The principal man behind the State Department white paper on El Salvador was Jon D. Glassman, 37, a Foreign Service officer with a Ph.D. in Soviet studies and now a member of the department's policy planning staff.

The Washington Post had hoped to question Glassman in detail about the apparent mistranslations, ambiguities and errors in the white paper and attendant documents, but The Wall Street Journal had the same idea first and yesterday published quotations from an interview with Glassman.

Yesterday, Glassman instructed his secretary to tell a reporter that he could not talk to the press about anything.

In March, Glassman received unusual publicity for a Foreign Service officer when it became known that he had played a key role in finding and interpreting documents that led to the white paper. He was telling reporters then that he had never before seen such compelling conclusive documents as those he found in El Salvador. He also said emphatically that the documents not released with the original white paper only gave added credence to its conclusions.

But according to The Wall Street Journal, Glassman has since modified some of his views. The Journal's story attributed to Glassman the following acknowledgements:

That parts of the white paper possibly were "misleading" and "over-embellished," that analysts who drew up the white paper made "mistakes" and engaged in "guessing," that statistics about arms deliveries in the white paper were extrapolations and that analysts had attributed at least two of the documents to people who did not write them.

At yesterday's State Department briefing, Dean Fischer, assistant secretary of state for public affairs, read a statement from Glassman that said "the trust of the [Journal] article does not represent my views. . . ."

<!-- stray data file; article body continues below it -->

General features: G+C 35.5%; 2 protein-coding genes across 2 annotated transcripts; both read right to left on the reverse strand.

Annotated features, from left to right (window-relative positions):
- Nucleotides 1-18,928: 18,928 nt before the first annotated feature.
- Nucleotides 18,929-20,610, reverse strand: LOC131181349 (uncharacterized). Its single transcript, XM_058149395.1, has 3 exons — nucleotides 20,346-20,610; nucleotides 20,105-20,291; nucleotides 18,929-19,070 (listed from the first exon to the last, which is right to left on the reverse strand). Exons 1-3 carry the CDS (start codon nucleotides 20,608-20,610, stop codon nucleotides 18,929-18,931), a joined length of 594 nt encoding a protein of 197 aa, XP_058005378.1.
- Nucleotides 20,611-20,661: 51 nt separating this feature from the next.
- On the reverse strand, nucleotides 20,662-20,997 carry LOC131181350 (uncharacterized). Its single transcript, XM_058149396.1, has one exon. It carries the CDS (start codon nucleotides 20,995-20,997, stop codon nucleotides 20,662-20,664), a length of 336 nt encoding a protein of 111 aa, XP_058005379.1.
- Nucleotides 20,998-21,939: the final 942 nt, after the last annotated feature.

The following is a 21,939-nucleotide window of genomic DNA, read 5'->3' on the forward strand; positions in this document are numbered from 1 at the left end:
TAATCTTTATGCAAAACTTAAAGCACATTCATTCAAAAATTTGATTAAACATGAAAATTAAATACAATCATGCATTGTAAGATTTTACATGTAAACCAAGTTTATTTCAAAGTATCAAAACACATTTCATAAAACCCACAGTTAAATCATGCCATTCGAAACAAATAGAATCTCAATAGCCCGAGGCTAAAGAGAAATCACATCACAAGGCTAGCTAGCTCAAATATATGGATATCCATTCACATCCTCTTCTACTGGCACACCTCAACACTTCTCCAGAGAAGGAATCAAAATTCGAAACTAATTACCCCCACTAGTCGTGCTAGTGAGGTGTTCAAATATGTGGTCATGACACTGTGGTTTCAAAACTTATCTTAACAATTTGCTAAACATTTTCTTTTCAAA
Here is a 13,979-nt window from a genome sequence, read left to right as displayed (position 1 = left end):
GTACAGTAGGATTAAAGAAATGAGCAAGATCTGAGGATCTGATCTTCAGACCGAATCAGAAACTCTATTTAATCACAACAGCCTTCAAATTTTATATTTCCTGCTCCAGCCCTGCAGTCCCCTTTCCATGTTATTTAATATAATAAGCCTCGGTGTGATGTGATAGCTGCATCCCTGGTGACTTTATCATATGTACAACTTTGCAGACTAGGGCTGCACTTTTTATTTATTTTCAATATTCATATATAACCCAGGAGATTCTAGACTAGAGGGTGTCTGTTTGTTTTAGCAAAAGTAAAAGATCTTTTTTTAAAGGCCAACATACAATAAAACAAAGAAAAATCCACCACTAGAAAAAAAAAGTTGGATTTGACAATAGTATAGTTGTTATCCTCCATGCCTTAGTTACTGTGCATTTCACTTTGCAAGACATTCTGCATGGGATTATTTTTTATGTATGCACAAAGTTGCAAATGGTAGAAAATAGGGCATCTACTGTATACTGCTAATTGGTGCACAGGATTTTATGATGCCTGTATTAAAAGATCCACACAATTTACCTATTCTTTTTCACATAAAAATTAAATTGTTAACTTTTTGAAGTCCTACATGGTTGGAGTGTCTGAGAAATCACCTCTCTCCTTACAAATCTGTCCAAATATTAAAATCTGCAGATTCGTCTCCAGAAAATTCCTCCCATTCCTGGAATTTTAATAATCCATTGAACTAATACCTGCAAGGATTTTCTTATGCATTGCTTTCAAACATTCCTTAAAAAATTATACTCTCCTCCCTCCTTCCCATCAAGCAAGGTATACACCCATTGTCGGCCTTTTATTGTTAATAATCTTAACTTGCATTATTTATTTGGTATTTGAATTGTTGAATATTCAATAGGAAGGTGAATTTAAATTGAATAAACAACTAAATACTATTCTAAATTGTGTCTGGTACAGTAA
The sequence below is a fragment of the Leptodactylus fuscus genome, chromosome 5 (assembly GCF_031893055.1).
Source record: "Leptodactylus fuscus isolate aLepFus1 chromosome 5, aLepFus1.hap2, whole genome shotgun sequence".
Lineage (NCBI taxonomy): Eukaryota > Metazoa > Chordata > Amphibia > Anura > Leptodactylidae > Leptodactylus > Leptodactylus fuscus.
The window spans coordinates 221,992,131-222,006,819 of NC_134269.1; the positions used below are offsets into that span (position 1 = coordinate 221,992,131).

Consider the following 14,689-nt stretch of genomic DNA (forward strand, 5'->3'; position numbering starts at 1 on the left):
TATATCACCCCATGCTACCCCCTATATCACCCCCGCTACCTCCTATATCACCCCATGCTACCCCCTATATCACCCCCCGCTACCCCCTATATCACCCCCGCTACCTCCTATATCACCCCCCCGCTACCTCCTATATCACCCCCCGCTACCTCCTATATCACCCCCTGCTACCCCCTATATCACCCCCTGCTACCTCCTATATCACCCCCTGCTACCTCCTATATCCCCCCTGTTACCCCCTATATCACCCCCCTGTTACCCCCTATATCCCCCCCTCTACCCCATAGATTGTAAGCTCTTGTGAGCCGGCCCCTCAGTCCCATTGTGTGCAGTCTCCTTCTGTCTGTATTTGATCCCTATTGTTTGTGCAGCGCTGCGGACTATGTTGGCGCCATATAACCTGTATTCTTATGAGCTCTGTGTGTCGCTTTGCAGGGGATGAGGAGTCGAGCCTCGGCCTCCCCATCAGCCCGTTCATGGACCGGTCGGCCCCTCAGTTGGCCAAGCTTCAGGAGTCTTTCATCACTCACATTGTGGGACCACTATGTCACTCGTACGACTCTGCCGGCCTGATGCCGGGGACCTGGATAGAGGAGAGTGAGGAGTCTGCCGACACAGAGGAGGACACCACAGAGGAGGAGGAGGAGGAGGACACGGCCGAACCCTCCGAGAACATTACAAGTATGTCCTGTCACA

The statement said Glassman still considers the white paper "an accurate and honest description of the development of communist support for the Salvadoran insurgency." Glassman did not deny any of the specific quotations attributed to him by the Journal.

The Post sought to question other State Department officials yesterday about the white paper and supporting documents, but Fisher did not return a phone call until late in the day and then referred the matter to an assistant, who said the department woud prefer to read The Post's account before commenting.

Earlier, Fisher read a statement to the press in response to the Journal article, saying "we stand by the conclusions of the white paper" and adding that "the chronicle of events related in the white paper . . . are [sic] fully confirmed," without saying how or by whom.

The story of how the white paper was originally prepared has never been fully told. Middle-level officials in the State Department say they believe that it was pushed by the new secretary, Alexander M. Haig Jr., and that an important role reportedly was played by John Bushnell, a career diplomat who was acting assistant secretary for Latin America.

Glassman has told reporters about the crash effort to prepare the final document, an effort that involved several government agencies and many drafts. According to some accounts, the first versions of the white paper were less argumentative than the final one. Sources say those early drafts addressed the ambiguities in the evidence, a subject missing entirely from the white paper released Feb. 23.

The release of that white paper surprised some White House senior staffers. The same officials were even more startled two weeks later when Bushnell called in reporters to tell them that the press was paying too much attention to El Salvador -- attention that the white paper had appeared designed to attract.

The White House publicly rebuked Bushnell, and this incident contributed significantly to strained relations between Haig and senior assistants to President Reagan.